Jan. 17, 1946 – March 21, 2021
Joann Scelsa's work covering Niagara County for The Buffalo News from the late 1970s until 2005 set a high standard for her readers and competitors alike.
When Bruce Andriatch, now an assistant managing editor at The News, was a Niagara Gazette reporter from 1986 to 1989, he said, "I was sometimes called on to cover Niagara Falls City Hall when our regular reporter was off, and doing so, and seeing Joann in action was a lesson in how to be a reporter. She was knowledgeable, aggressive and persistent, but always fair."
From 2002 to 2005, Andriatch was her supervisor at The News. "When I got to work with her in the News Niagara Bureau, I was delighted to see that her approach had not changed one iota," he said. "She was the definition of the reporter holding those with power accountable."
Joann Scelsa, 75, of Lewiston, died in Mount St. Mary’s Hospital after a three-day hospitalization.
Born in Niagara Falls, she was the second of two daughters of Anthony and Concetta Vitarelli Pastore. A graduate of Madonna High School in Niagara Falls, she earned a bachelor's degree in English at Niagara University, where she took one journalism class and was editor of the Niagara Index, the campus newspaper.
On June 29, 1968, she married Frank S. Scelsa at Niagara University. Mrs. Scelsa completed the coursework for a master's degree in English before giving birth to her daughter.
In the 1970s, she worked as director of public relations at Artpark in Lewiston. After leaving Artpark in 1979, she started work as a stringer for The Buffalo News.
In a very short time, Mrs. Scelsa was hired full-time.
As a reporter in The Buffalo News' Niagara Bureau, Mrs. Scelsa covered the Niagara County Legislature, the Lewiston-Porter Central School District, councils in the Town of Lewiston and the City of Niagara Falls, and the mayor of Niagara Falls, among other assignments.
She was respected for her comprehensive reporting on the Love Canal crisis, as well as on the administrations of Niagara Falls mayors Michael C. O'Laughlin, Jacob A. Palillo, James C. Galie, Irene J. Elia and Vince Anello.
"She was an impeccable interviewer," said her husband. When she worked from home, "she would be on the phone here, arguing with Vince Anello or arguing with Jim Galie, and pressing them, and she would always get a comment from them."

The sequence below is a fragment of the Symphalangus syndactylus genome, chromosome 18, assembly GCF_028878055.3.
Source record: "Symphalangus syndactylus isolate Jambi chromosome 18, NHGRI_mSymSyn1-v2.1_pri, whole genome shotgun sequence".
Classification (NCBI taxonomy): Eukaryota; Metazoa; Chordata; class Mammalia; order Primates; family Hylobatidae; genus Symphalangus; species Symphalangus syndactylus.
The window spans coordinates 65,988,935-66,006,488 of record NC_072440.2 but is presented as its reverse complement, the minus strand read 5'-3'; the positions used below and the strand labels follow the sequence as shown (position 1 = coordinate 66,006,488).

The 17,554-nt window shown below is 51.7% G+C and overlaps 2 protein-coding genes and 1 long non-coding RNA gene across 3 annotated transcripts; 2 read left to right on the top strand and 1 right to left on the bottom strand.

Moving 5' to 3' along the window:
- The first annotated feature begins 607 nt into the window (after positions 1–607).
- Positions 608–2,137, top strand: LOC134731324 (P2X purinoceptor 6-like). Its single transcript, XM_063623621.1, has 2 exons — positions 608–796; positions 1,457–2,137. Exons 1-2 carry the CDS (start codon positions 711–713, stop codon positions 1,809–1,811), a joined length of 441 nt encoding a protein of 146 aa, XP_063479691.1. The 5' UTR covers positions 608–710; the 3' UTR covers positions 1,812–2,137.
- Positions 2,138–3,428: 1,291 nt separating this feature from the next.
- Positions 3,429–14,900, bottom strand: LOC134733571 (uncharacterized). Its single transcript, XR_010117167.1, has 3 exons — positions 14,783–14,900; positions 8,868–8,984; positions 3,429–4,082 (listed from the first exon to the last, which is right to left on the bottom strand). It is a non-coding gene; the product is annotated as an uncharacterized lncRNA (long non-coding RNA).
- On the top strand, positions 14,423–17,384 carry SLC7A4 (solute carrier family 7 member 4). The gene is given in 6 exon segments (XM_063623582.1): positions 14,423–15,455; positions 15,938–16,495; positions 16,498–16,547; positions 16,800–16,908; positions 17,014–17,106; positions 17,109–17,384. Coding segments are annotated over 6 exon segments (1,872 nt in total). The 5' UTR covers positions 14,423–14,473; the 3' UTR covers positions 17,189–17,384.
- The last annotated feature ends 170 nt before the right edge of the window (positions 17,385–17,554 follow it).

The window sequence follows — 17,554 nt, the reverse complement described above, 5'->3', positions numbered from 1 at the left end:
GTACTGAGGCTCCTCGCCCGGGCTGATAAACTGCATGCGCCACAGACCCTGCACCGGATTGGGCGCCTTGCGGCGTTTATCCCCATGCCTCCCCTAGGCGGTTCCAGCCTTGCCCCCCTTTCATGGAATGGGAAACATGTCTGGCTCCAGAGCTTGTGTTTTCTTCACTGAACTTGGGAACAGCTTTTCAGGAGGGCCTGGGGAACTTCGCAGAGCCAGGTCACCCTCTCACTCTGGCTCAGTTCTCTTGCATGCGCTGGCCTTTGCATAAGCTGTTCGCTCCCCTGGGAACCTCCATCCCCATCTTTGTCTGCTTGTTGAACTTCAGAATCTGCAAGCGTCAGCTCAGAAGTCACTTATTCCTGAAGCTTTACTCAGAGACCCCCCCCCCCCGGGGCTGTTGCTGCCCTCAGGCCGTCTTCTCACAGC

Mrs. Scelsa retired in 2005.
For the past decade, she and her husband enjoyed several months each winter in the French Quarter of New Orleans.
She designed a New Orleans-style garden at the 1830s-era home on North Fourth Street, where she and her husband lived for 35 years.
"It had a courtyard with a fountain in the center and all kinds of perennials, a waterfall at one end and the floor of the garden was gravel," her husband said. "She worked on that in the winters, reading about what she wanted to do, and she chose all of the flora, and she made sure that there was always something in bloom from season to season."
Because she loved white flowers, many of the blooms were white. "In the evenings, the white flowers stand out, they are luminous," Scelsa said.
Passersby who stopped to compliment the Scelsas on their front garden would be astonished when they were shown the back garden. "The garden in the front was impressive, but in the back it was like a secret garden, a revelation," Scelsa said. Mrs. Scelsa's gardens were featured on several local garden tours.
An avid reader, she enjoyed entertaining and traveling.
Her family said Mrs. Scelsa "was known for her keen eye, creative arrangements, impeccable sense of style, and uncanny ability to make just about anything look great."
A talented seamstress, she made clothing and drapes, and "one of the joys of her life," her husband said, was to make Halloween costumes for her grandson, Bruno Antonio Scrufari, 10.
In addition to her husband of 52 years, Mrs. Scelsa is survived by her daughter, Lisa M. Scelsa Scrufari; a grandson; three nephews; and several cousins.
A Memorial Mass will be held at a future date.